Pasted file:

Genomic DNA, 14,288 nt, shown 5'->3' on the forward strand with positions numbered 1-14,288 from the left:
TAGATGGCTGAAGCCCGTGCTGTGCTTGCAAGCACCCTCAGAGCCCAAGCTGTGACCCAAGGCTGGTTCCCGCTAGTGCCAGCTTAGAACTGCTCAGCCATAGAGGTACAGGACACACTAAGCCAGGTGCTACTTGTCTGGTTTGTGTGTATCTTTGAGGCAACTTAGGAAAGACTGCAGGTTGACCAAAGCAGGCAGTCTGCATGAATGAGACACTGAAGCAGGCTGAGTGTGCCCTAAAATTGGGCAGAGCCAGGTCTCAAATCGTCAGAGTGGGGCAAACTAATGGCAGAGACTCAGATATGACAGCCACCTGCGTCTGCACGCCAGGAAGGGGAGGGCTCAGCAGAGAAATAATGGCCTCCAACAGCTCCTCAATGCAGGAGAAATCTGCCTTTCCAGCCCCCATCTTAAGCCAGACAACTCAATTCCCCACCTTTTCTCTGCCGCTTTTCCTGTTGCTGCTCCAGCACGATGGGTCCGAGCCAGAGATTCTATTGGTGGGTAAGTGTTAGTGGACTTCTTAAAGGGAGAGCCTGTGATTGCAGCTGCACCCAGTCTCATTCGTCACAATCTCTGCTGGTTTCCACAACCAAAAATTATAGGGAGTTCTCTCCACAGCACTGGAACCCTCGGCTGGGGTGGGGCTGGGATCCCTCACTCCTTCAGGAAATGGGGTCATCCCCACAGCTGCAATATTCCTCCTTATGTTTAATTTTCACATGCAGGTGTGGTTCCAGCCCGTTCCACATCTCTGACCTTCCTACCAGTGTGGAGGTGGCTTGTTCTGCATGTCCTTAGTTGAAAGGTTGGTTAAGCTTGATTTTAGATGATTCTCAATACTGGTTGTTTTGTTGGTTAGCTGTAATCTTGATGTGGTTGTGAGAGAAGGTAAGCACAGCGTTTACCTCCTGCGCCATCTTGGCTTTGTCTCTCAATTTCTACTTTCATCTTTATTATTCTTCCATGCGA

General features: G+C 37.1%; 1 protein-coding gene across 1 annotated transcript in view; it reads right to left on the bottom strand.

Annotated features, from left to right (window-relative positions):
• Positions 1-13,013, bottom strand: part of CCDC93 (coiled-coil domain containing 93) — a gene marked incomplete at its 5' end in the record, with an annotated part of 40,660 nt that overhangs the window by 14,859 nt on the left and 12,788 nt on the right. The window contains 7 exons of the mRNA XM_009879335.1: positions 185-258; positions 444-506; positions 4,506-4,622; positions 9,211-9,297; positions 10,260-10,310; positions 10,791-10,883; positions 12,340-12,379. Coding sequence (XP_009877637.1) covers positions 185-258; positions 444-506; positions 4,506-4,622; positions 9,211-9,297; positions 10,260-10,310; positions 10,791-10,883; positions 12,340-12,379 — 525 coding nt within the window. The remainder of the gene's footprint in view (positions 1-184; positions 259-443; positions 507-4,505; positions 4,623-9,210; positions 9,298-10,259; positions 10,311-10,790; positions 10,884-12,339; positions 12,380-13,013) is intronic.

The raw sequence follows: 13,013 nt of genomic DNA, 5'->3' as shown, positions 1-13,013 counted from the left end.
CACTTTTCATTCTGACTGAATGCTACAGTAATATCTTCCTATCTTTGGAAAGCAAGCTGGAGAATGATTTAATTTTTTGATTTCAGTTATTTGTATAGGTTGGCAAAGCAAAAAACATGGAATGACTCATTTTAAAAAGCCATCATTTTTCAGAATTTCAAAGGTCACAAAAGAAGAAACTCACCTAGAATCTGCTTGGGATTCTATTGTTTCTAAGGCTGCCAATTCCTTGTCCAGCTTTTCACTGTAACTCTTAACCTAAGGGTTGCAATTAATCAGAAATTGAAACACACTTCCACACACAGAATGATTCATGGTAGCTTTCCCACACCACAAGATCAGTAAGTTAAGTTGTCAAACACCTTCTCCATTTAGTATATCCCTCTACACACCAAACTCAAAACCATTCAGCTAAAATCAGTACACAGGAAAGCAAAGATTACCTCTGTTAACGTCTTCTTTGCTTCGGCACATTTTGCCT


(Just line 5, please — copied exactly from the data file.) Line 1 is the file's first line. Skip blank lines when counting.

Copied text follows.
• Positions 1-13,013, bottom strand: part of CCDC93 (coiled-coil domain containing 93) — a gene marked incomplete at its 5' end in the record, with an annotated part of 40,660 nt that overhangs the window by 14,859 nt on the left and 12,788 nt on the right. The window contains 7 exons of the mRNA XM_009879335.1: positions 185-258; positions 444-506; positions 4,506-4,622; positions 9,211-9,297; positions 10,260-10,310; positions 10,791-10,883; positions 12,340-12,379. Coding sequence (XP_009877637.1) covers positions 185-258; positions 444-506; positions 4,506-4,622; positions 9,211-9,297; positions 10,260-10,310; positions 10,791-10,883; positions 12,340-12,379 — 525 coding nt within the window. The remainder of the gene's footprint in view (positions 1-184; positions 259-443; positions 507-4,505; positions 4,623-9,210; positions 9,298-10,259; positions 10,311-10,790; positions 10,884-12,339; positions 12,380-13,013) is intronic.